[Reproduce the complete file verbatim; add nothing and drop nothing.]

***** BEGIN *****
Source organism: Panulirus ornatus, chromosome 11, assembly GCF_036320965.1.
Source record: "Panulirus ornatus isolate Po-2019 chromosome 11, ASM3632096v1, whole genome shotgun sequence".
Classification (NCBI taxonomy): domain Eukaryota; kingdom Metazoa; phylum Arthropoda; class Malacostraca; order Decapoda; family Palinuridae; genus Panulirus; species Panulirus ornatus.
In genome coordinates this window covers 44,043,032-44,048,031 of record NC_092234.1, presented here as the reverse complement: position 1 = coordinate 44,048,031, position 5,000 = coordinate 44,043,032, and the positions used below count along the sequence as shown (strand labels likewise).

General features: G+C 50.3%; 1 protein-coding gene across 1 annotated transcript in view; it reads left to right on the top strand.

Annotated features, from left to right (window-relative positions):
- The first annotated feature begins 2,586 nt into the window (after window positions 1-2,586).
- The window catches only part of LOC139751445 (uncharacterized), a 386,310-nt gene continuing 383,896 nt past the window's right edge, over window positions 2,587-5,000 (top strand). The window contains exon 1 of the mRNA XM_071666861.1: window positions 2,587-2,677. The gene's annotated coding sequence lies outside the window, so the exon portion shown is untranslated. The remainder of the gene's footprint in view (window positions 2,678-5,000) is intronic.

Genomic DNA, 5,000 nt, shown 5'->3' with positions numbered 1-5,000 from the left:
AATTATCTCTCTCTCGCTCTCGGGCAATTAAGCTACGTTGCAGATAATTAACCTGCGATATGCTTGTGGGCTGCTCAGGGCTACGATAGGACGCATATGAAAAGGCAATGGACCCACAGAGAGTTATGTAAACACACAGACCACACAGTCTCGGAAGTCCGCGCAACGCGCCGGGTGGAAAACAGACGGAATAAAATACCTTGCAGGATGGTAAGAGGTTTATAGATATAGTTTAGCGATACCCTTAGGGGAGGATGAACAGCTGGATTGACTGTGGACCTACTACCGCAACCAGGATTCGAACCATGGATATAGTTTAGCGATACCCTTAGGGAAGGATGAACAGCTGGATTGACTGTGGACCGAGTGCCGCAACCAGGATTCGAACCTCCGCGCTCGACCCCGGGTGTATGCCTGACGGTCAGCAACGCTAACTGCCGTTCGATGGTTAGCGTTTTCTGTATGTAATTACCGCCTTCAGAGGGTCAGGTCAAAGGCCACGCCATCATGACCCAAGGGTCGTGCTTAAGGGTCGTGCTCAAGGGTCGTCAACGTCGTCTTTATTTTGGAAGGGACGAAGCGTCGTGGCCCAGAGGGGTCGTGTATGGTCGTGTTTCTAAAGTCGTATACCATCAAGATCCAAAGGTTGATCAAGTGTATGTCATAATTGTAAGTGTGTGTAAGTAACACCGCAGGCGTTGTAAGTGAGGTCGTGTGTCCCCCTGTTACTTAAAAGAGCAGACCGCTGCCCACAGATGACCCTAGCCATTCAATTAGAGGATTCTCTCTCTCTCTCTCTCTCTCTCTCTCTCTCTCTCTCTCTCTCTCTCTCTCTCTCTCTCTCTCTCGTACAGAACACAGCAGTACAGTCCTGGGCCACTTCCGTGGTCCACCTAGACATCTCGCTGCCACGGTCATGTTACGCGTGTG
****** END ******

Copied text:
Source organism: Panulirus ornatus, chromosome 11, assembly GCF_036320965.1.
Source record: "Panulirus ornatus isolate Po-2019 chromosome 11, ASM3632096v1, whole genome shotgun sequence".
Classification (NCBI taxonomy): domain Eukaryota; kingdom Metazoa; phylum Arthropoda; class Malacostraca; order Decapoda; family Palinuridae; genus Panulirus; species Panulirus ornatus.
In genome coordinates this window covers 44,043,032-44,048,031 of record NC_092234.1, presented here as the reverse complement: position 1 = coordinate 44,048,031, position 5,000 = coordinate 44,043,032, and the positions used below count along the sequence as shown (strand labels likewise).

General features: G+C 50.3%; 1 protein-coding gene across 1 annotated transcript in view; it reads left to right on the top strand.

Annotated features, from left to right (window-relative positions):
- The first annotated feature begins 2,586 nt into the window (after window positions 1-2,586).
- The window catches only part of LOC139751445 (uncharacterized), a 386,310-nt gene continuing 383,896 nt past the window's right edge, over window positions 2,587-5,000 (top strand). The window contains exon 1 of the mRNA XM_071666861.1: window positions 2,587-2,677. The gene's annotated coding sequence lies outside the window, so the exon portion shown is untranslated. The remainder of the gene's footprint in view (window positions 2,678-5,000) is intronic.

Genomic DNA, 5,000 nt, shown 5'->3' with positions numbered 1-5,000 from the left:
AATTATCTCTCTCTCGCTCTCGGGCAATTAAGCTACGTTGCAGATAATTAACCTGCGATATGCTTGTGGGCTGCTCAGGGCTACGATAGGACGCATATGAAAAGGCAATGGACCCACAGAGAGTTATGTAAACACACAGACCACACAGTCTCGGAAGTCCGCGCAACGCGCCGGGTGGAAAACAGACGGAATAAAATACCTTGCAGGATGGTAAGAGGTTTATAGATATAGTTTAGCGATACCCTTAGGGGAGGATGAACAGCTGGATTGACTGTGGACCTACTACCGCAACCAGGATTCGAACCATGGATATAGTTTAGCGATACCCTTAGGGAAGGATGAACAGCTGGATTGACTGTGGACCGAGTGCCGCAACCAGGATTCGAACCTCCGCGCTCGACCCCGGGTGTATGCCTGACGGTCAGCAACGCTAACTGCCGTTCGATGGTTAGCGTTTTCTGTATGTAATTACCGCCTTCAGAGGGTCAGGTCAAAGGCCACGCCATCATGACCCAAGGGTCGTGCTTAAGGGTCGTGCTCAAGGGTCGTCAACGTCGTCTTTATTTTGGAAGGGACGAAGCGTCGTGGCCCAGAGGGGTCGTGTATGGTCGTGTTTCTAAAGTCGTATACCATCAAGATCCAAAGGTTGATCAAGTGTATGTCATAATTGTAAGTGTGTGTAAGTAACACCGCAGGCGTTGTAAGTGAGGTCGTGTGTCCCCCTGTTACTTAAAAGAGCAGACCGCTGCCCACAGATGACCCTAGCCATTCAATTAGAGGATTCTCTCTCTCTCTCTCTCTCTCTCTCTCTCTCTCTCTCTCTCTCTCTCTCTCTCTCTCTCTCTCTCGTACAGAACACAGCAGTACAGTCCTGGGCCACTTCCGTGGTCCACCTAGACATCTCGCTGCCACGGTCATGTTACGCGTGTG